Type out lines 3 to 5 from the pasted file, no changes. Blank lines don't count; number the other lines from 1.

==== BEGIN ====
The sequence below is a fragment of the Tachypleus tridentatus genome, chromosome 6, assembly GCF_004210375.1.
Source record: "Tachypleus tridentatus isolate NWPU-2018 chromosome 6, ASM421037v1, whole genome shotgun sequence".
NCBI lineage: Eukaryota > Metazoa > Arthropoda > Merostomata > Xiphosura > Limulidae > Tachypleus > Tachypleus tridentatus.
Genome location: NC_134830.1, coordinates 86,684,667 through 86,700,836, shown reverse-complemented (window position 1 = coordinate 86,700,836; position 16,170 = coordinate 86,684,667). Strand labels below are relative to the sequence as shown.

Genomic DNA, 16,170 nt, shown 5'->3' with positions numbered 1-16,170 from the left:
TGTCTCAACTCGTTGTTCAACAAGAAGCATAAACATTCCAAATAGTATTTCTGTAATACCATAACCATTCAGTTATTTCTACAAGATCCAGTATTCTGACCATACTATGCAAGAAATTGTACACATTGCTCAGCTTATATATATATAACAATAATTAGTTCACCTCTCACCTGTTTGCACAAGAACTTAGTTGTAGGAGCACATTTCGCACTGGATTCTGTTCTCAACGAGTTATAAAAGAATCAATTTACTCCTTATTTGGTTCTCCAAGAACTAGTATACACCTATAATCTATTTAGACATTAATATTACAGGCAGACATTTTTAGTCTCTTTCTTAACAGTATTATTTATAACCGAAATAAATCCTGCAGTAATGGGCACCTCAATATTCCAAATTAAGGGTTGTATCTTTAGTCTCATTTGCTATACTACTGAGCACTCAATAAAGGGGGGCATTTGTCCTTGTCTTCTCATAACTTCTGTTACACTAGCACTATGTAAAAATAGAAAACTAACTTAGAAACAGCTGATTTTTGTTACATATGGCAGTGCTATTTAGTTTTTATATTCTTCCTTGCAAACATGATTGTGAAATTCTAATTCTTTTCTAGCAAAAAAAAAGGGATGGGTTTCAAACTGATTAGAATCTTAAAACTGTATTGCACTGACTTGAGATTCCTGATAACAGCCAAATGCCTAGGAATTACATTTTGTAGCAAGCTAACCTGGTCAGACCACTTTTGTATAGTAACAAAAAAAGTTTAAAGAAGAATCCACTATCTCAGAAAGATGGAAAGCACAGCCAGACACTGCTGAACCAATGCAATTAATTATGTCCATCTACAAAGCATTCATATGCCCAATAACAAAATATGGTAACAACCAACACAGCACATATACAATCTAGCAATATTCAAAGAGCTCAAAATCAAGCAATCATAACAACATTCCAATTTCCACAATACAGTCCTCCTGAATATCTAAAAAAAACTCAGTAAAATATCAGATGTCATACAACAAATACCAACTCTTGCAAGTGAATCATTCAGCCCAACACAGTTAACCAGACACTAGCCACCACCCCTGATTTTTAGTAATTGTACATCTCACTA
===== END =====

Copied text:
NCBI lineage: Eukaryota > Metazoa > Arthropoda > Merostomata > Xiphosura > Limulidae > Tachypleus > Tachypleus tridentatus.
Genome location: NC_134830.1, coordinates 86,684,667 through 86,700,836, shown reverse-complemented (window position 1 = coordinate 86,700,836; position 16,170 = coordinate 86,684,667). Strand labels below are relative to the sequence as shown.

Genomic DNA, 16,170 nt, shown 5'->3' with positions numbered 1-16,170 from the left: